Legalism is like a beautifully prepared table with no food! In fact, it is such a perpetual issue that God devoted an entire book
to it (Galatians), with major portions of several others alongside (Romans 14, 1Corinthians 8, 10:23-33, Colossians 2:6-23).
But legalism's claws can be broken, and broken forever.
May today end the famine at legalism's table, and begin a feast on the eternal riches of God's grace.
What is legalism?
Legalism is a fixation on strict adherence to a law, rule, or code, to the neglect of that law's higher purpose. Among born-again
Christians, legalism has two forms: (1) an unusually strict adherence to a particular biblical command or set of commands, (2)
an unusually strict adherence to man-made rules or traditions within Christendom.
Examples of the first would include the early church's struggle against circumcision (Gal 2:3-5, 5:6-12), observing Jewish holy
days and events (Gal 4:9-11, Col 2:16,17), and dietary prohibitions (1Co 8:7,8)--all Old Covenant commands. Or, the
contemporary church's struggle with the Jewish tithe or the unnecessary banning of women from public ministry.
Examples of the second would include the early church's struggle against asceticism (extreme self-deprivation, Col 2:6-23)
and gnosticism (all matter is evil, Jesus Christ was not truly human, etc..., 1Jn 4:2,3, 2Jn 7). Or, the contemporary church's
struggle against dogmatic styles of worship music, the blacklisting of technological conveniences as "worldly", or deifying a
certain English translation of the Bible as the only true one. Legalistic fixations can affect any Christian, any church, any
movement, any area of life, to any degree, in any generation.
The Intricacies of Legalism
Legalism is humanism. It is initiated and sustained by human willpower and raw determination (Gal 3:3). The result is a
man-centered and self-glorifying spirituality (Mt 23:5-7). We are to be Spirit-led, thereby resulting in the Father's glory, not
ours (Jn 15:5-8).
Legalism is behaviorism. It values behavior over motive (Mt 23:25-27). The result is a showy, yet mechanical and superficial,
spirituality (v28). God judges motive first, behavior second (Jer 17:10, Rev 2:23, Pr 21:2).
Legalism is Christian hyperactivity. It is the Captivity of Activity, the Tyranny of To-do (Lk 10:38-42). The result is a workaholic
and near-burnout spirituality. God values intimacy with Him before activity for Him (v42).
Legalism is prohibitionism. It seeks to legislate personal, non-sinful liberties. The result is a deprivationist, strict, thou-shalt-not
spirituality (Col 2:20-23). New Covenant life is permissive and subjective in the gray areas (Ro 14).
Legalism is obligationism. It is motivated by "have to" (duty) instead of "want to" (passion). The result is a high-pressure and
guilt-filled spirituality. Christian life is to be ruled by passion (Ro 12:11), peace (Col 2:15), and joy (1Th 5:16).
Legalism is authoritarianism. Its proponents play the authority card much to impose their spiritual fixations on others (Mt
23:1-3). The result is a burdening, slavish, and obey-without-question spirituality (v4). Jesus said His burden was easy and
light (Mt 11:28-30). Plus, our New Covenant priesthood grants us the privilege of testing and "making sure" leaders are
liberators, not controllers (1Pet 2:5, Ac 17:11, Rev 2:2).
Legalism is perfectionism. It is hypersensitive to mistakes and missteps. The result is a nitpicking and harsh spirituality toward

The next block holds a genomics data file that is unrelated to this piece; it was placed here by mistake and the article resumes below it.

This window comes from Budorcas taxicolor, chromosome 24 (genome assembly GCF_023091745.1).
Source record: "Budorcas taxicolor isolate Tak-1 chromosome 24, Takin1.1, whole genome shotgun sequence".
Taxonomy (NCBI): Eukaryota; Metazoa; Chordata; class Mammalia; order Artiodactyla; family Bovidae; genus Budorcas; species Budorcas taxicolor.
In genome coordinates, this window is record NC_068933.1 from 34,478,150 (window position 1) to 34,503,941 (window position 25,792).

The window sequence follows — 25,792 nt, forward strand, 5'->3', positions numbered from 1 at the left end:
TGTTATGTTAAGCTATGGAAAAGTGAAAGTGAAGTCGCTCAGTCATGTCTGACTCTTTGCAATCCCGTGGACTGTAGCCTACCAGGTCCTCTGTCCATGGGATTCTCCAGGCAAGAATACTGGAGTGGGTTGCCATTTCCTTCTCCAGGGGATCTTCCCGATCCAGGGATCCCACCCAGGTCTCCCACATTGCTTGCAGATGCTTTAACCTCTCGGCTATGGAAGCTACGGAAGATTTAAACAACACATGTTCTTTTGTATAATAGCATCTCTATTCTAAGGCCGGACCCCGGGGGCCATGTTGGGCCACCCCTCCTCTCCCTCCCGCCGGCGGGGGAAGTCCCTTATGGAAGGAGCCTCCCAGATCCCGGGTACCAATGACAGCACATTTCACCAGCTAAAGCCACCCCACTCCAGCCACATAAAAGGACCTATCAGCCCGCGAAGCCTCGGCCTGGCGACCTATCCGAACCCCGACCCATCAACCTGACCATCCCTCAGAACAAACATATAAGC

self and others (Mt 15:1-3, Jn 8:1-11). Scripture calls us to grow in godliness (1Pet 2:1,2), but not grueling moralism.
Legalism is uniformity. It promotes conformity, sameness, and ritual. The result is a predictable spirituality (Lk 9:49,50). God
wills variation, individuality, innovation, and spontaneity (1Co 12:4-6).
Legalism is separatist. It maintains selective and elitist personnel (Gal 2:11-13). The result is a loss of perspective, a
nearsighted spirituality (Lk 9:49-56). At the end of the day, denominationalism is a convenient form of legalism.
Legalism is non-maturity. It reveals a lack of spiritual depth and breadth (Ro 14:1-4,1Co 8:7-13). The result is a dwarfed
spirituality and delayed progression to more liberating spiritual altitudes. We are called to a maturity in which we can enjoy all
the privileges allowed by a strong conscience (1Co 8:7-12).
Legalism vs Obedience
What's the difference, then, between legalism and obedience? Superficially both can look very similar. A Spirit-filled Christian
truly enamored with the Lord will exhibit meticulous obedience and high involvement in Christian activities--making them
appear almost identical to a legalist. So what's the difference? Motive and means. Why am I obeying Scripture (motive) and
how am I going about it (means)?
Motive Why am I obeying Scripture? What is my truest motive? Is it to not get in trouble with God? To enhance my public
image? To improve my self-esteem? To relieve the guilt of past or present mistakes? To avoid negative consequences? There
is a grain of legitimacy in each of these reasons, however, they can never be our highest reason. If so, we are in legalism to
whatever degree. Remember, the greatest command is to love God with all we are (Mk 12:30); He is to be our First Love (Rev
2:4). Authentic obedience, then, happens because we truly love and cherish Him above all, and therefore, we love and cherish
His standards (Ps 119:97,113,163,165). We obey Him because we first love Him (Jn 14:21,23,24), then His commands are not
burdensome (1Jn 5:3). Intimacy is the motivating center of obedience.
Means How am I going about obedience? Am I depending on my own ability, effort, and personality ("works")? Or am I
depending completely and daily on the Spirit ("faith")? If my trust is in Me to any degree, I am in legalism to that same degree.
If I am depending on the Spirit's grace, I am moving in authentic obedience. Galatians 3:3 nails this one on the head.
Breaking the Claws Forever
(1) Relax...and fall in love!
My friend, a million vocabularies in a million languages could never express how wonderful it is to be madly in love with Jesus! I
promise you beloved, His love is better than life itself (Ps 63:3). He is a Best Friend who is always there, a Lover who
relentlessly desires us, a Father who provides, protects, corrects. Relax...and fall in love with Him! Get to know this One you
call "God" and "Lord". He will let you close. He will. Draw near to Him and He will show up (Jas 4:8). Defy the angry voices of
condemnation coming from the enemy, the past, others, or yourself.
End the Christian slavery and drudgery today. It is a false version of the true faith once for all delivered to the saints (Ju 3).
Paul called legalism "another gospel" (Gal 1:6). The true gospel brings us into an intimate fellowship with the Father (1Jn 1:3).
APPLICATION: Daily seek a face-to-face relationship with the Father who loves you. Make Him your First Love, not Christian
activities or should-dos (Rev 2:4). Develop a Mary spirituality, not a Martha one, by prioritizing quality time alone with Him,